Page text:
Tuesday, March 25, 2008

Shadowbrook by Beverly Swerling

1754. In a peaceful glen in the Ohio Country, the firing of a musket ball signals beginning of the infamous seven-year that paved the way for the American Revolution.

In Shadowbrook a cast of unforgettable characters brings to life the bloody conflict between the French and the English that ignited the 18th century and sparked a nation's battle for independence. Characters like Quentin Hale, the fearless gentleman-turned-scout the Indiians call 'Red Bear'; Cormac Shea, the part-Irish, part-Indian woodsman scarred in battle by his own kin, sworn to drive white man from his land; Nicole Crane, the beautiful young half-French woman whose struggle to reconcile her love for Hale with her vow to become a nun causes her to become a pawn in the quest for territory.

Centred around the coveted Shadowbrook, a prosperous plantation in the northern wilderness, and peopled with such historical figures, including a young George Washington, this richly textured novel vividly captures the conflict that opened the eighteenth century and ignited our nation's quest for independence. A classic in the making, Shadowbrook is a page-turning tale of ambition, war, and the transforming power of both love and duty.

When I read City of Dreams, one of the things that I found most surprising was that the author chose to tell the story of several generations in one book, and therefore covered quite a significant period of history (from 1661 to 1798). Whilst it didn't detract from the novel too much, I do much prefer to read a book that concentrates more fully on just one set of characters.

There is nothing in the blurb to easily connect Shadowbrook to the first book. It is only as you start to read that you find out that Quentin Hale's mother is a Devrey of New York and therefore connected to the characters from the first book. With a time frame from 1754-1760 this book sits within the scope of the first book, but I guess the story was just so much bigger than just being a section of the earlier book.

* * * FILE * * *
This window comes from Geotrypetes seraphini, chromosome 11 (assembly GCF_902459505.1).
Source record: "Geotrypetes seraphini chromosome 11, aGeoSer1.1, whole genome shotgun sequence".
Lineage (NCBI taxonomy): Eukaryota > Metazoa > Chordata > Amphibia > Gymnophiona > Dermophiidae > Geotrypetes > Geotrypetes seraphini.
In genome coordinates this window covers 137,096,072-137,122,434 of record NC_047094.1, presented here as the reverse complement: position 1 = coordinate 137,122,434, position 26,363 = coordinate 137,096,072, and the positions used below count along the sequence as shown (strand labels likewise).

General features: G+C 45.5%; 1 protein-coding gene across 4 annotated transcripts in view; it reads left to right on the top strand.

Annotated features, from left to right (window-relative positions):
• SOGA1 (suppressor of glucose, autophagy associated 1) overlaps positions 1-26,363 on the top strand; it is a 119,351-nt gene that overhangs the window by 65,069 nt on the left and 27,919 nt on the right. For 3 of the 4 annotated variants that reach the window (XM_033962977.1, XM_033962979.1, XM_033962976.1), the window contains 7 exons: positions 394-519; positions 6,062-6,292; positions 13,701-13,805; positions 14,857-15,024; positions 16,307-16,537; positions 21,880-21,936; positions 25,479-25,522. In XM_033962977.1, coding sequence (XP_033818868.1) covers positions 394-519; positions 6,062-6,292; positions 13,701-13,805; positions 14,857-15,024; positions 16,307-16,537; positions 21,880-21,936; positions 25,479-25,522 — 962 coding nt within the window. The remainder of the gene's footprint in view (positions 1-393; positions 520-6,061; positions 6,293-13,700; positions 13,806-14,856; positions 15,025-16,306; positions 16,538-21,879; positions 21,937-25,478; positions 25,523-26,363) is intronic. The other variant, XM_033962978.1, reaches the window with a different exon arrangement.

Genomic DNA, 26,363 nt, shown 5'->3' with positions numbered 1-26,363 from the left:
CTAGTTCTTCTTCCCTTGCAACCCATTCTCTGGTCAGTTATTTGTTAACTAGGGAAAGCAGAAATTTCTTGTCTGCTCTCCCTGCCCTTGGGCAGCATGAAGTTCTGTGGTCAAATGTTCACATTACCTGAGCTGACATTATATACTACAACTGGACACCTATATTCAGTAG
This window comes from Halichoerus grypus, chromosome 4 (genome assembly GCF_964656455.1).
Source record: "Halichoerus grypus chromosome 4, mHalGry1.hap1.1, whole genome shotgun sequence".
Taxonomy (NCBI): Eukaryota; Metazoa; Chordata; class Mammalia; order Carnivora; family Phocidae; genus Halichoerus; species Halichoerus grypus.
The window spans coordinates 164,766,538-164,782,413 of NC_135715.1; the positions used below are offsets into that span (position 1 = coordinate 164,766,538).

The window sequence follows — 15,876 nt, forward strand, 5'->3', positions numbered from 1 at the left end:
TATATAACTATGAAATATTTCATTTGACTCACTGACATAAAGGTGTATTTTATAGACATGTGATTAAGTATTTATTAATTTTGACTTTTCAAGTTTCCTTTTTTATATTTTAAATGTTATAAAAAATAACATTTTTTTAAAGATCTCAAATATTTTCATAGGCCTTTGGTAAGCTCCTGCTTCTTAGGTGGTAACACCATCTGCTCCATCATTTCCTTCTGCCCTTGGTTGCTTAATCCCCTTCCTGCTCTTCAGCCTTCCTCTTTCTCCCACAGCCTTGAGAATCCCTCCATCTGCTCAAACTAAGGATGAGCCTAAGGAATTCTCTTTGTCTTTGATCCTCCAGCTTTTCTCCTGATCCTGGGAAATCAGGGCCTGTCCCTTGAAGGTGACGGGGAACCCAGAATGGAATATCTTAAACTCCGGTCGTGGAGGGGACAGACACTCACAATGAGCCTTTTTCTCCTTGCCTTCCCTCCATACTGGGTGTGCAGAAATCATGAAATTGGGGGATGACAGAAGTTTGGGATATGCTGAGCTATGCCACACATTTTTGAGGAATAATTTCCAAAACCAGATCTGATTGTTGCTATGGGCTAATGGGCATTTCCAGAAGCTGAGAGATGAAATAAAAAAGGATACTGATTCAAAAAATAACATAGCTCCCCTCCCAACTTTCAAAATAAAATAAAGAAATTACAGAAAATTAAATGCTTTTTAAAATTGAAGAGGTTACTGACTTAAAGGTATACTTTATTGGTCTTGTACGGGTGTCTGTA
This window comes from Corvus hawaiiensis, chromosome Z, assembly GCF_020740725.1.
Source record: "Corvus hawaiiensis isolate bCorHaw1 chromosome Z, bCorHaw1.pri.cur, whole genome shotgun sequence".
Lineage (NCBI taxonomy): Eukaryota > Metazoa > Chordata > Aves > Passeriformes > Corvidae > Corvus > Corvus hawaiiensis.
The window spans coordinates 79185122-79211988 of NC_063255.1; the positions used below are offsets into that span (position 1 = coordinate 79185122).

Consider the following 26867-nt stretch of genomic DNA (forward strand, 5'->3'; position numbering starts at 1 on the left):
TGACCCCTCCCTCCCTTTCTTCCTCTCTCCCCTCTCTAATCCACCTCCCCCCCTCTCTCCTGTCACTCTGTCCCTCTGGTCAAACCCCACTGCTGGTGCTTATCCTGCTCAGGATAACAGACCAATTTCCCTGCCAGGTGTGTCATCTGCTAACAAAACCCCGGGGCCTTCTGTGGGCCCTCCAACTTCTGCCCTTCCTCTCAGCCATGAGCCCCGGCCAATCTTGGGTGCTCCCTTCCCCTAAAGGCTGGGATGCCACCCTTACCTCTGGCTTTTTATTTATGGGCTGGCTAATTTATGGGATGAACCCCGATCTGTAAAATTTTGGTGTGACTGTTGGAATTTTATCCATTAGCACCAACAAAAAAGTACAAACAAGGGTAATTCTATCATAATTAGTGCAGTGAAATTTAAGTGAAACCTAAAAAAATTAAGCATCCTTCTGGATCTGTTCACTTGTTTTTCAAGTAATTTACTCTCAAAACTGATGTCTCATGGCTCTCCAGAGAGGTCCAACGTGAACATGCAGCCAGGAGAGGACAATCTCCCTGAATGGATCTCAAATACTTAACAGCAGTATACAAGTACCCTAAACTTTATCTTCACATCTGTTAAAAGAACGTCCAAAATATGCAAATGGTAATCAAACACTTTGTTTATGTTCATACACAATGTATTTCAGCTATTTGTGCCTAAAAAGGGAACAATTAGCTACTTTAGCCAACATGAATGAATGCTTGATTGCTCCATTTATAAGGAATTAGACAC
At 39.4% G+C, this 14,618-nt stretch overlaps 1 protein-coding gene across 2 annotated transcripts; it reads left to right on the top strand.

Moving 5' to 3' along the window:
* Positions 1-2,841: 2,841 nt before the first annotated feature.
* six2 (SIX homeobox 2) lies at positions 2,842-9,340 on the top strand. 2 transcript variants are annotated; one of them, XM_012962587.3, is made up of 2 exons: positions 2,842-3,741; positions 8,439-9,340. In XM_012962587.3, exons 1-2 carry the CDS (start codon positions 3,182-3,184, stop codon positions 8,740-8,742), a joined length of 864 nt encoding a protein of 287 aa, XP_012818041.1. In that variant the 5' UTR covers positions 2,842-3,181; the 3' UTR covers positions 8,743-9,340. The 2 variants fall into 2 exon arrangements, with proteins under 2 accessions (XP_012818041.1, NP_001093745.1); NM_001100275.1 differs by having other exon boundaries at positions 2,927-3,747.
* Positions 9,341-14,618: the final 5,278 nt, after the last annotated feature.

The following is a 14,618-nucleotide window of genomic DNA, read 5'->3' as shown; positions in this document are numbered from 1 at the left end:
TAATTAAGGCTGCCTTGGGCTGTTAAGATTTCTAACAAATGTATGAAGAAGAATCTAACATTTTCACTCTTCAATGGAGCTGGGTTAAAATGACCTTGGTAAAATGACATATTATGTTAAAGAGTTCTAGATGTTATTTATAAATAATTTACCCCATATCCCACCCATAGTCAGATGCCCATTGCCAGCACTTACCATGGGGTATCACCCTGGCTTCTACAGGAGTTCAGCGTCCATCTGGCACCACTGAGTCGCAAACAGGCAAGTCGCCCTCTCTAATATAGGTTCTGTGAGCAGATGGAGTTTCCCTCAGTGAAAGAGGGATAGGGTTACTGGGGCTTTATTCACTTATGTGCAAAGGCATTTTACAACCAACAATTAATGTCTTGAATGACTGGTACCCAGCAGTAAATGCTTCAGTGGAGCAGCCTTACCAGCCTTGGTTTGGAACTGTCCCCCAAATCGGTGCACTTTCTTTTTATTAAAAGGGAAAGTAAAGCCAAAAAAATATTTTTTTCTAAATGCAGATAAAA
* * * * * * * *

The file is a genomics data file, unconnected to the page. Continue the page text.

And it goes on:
The two main characters are Quentin Hale and Cormac Shea - they are not physically brothers, but they are in all other ways, including by the fact that they have the same adoptive Indian father, with Quentin having been adopted by the Potawatomi tribe. Cormac is half Irish and half Indian, and had been bought to Shadowbrook as a young teenager when Quent's father made Cormac's mother his mistress. To the Indians these two young men are Bridge people - men who can provide a way for the Indians to understand what is happening in the very different world of the white man. For Cormac and Quent, quite often it means internal strife as they must try to balance the two worlds of which they are part.

The story that Swerling attempts to tell is huge - not only is there the Indian vs white man issues to deal with, there is also the simmering tensions between the British and the French who are fighting to win control of the land stretching from what is now the northern US up to and including Quebec in Canada. Add in the machinations of the Church, and you have a complicated and diverse cast of characters. There are also episodes of Indian mysticism, as well as Catholic religious experience.

As if all of that is not enough, when Cormac and Quentin meet after a long time apart, Cormac is accompanying a young lady north to Quebec. Her name is Nicole Crane, and she is half British-half French, and she is travelling north to become a member of a the Sisters of the Poor Clares - a convent. Whilst Quentin is a man of honour and wouldn't dare to touch Nicole whilst he believes that she has chosen Cormac to be her man, he finds himself falling in love with her, and when his mother seems to sanction her as the perfect wife to be mistress of Shadowbrook, he knows that she should be his. The only problem is that Quent will never be master at Shadowbrook. As the younger son, he has to watch his sadistic older brother (a completely one dimensional character - evil in just about every way - particularly in comparison to the perfect Quent!) make decisions that will cause trouble for all those who live there, including the slaves and the Quakers who live in a township on the Hale patent.

There are several historical characters woven into the narrative - in particular during the sections dealing with the battles between the British and the French. Possibly the most interesting inclusions were a young man by the name of George Washington who was leading a force of Virginian soldiers and fighting on the side of the British against the French, influential Indian chief, Chief Pontiac, and several generals on either side of the battles over land.

On many levels this story did work for me, but at the end of the day, there was too much left unexplained for me to really love this book.

As an example, one of the major story lines was the wheeling and dealing that was being driven by a one-eyed Scottish man, Hamish Stewart, who fought at Culloden. Hamish wants the Hale patent...badly...and will do almost anything to get his hands on it. He manipulates and bribes, even at one stage trying to destroy the Hales, just so that he can be the owner. What I never did get is what his motivation was. He had been coveting the land for over twenty years, but why THAT land. Why was he so determined that Shadowbrook was the only land that he wanted. This is just one example.

Before finishing up I should mention that this is not a book for the faint of heart. There are battles galore, blood everywhere, and plenty of scalpings. For the most part, it is a fascinating read, although it is a long way from being a perfect read. I would class it as mostly enjoyable.

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